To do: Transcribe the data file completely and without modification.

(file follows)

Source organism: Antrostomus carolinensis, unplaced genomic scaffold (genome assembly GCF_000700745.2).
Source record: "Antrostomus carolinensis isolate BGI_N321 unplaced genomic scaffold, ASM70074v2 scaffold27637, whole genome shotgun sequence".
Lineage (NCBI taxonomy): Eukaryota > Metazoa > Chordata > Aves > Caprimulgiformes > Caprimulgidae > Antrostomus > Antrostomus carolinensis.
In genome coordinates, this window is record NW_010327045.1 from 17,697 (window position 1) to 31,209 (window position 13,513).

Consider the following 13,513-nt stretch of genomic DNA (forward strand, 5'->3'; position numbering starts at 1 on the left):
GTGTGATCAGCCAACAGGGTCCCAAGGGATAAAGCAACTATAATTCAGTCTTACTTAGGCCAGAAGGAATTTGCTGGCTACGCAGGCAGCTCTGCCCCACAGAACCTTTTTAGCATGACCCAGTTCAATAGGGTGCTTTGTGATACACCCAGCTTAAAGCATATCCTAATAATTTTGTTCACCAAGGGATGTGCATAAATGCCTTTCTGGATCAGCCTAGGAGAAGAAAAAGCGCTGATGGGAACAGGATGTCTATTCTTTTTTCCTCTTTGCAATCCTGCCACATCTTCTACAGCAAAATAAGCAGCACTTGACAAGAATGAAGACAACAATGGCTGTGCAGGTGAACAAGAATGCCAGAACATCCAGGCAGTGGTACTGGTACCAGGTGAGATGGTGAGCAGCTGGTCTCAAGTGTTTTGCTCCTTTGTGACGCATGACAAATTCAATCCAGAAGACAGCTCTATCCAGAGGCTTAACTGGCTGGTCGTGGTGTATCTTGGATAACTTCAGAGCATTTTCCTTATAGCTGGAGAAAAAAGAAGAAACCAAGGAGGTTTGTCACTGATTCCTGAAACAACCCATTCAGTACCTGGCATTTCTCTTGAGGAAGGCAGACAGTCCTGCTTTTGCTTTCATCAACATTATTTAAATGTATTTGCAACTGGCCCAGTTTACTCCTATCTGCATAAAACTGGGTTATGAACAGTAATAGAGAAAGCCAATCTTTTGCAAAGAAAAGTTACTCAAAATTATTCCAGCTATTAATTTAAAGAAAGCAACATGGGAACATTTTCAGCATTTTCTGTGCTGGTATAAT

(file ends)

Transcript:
Source organism: Antrostomus carolinensis, unplaced genomic scaffold (genome assembly GCF_000700745.2).
Source record: "Antrostomus carolinensis isolate BGI_N321 unplaced genomic scaffold, ASM70074v2 scaffold27637, whole genome shotgun sequence".
Lineage (NCBI taxonomy): Eukaryota > Metazoa > Chordata > Aves > Caprimulgiformes > Caprimulgidae > Antrostomus > Antrostomus carolinensis.
In genome coordinates, this window is record NW_010327045.1 from 17,697 (window position 1) to 31,209 (window position 13,513).

Consider the following 13,513-nt stretch of genomic DNA (forward strand, 5'->3'; position numbering starts at 1 on the left):
GTGTGATCAGCCAACAGGGTCCCAAGGGATAAAGCAACTATAATTCAGTCTTACTTAGGCCAGAAGGAATTTGCTGGCTACGCAGGCAGCTCTGCCCCACAGAACCTTTTTAGCATGACCCAGTTCAATAGGGTGCTTTGTGATACACCCAGCTTAAAGCATATCCTAATAATTTTGTTCACCAAGGGATGTGCATAAATGCCTTTCTGGATCAGCCTAGGAGAAGAAAAAGCGCTGATGGGAACAGGATGTCTATTCTTTTTTCCTCTTTGCAATCCTGCCACATCTTCTACAGCAAAATAAGCAGCACTTGACAAGAATGAAGACAACAATGGCTGTGCAGGTGAACAAGAATGCCAGAACATCCAGGCAGTGGTACTGGTACCAGGTGAGATGGTGAGCAGCTGGTCTCAAGTGTTTTGCTCCTTTGTGACGCATGACAAATTCAATCCAGAAGACAGCTCTATCCAGAGGCTTAACTGGCTGGTCGTGGTGTATCTTGGATAACTTCAGAGCATTTTCCTTATAGCTGGAGAAAAAAGAAGAAACCAAGGAGGTTTGTCACTGATTCCTGAAACAACCCATTCAGTACCTGGCATTTCTCTTGAGGAAGGCAGACAGTCCTGCTTTTGCTTTCATCAACATTATTTAAATGTATTTGCAACTGGCCCAGTTTACTCCTATCTGCATAAAACTGGGTTATGAACAGTAATAGAGAAAGCCAATCTTTTGCAAAGAAAAGTTACTCAAAATTATTCCAGCTATTAATTTAAAGAAAGCAACATGGGAACATTTTCAGCATTTTCTGTGCTGGTATAAT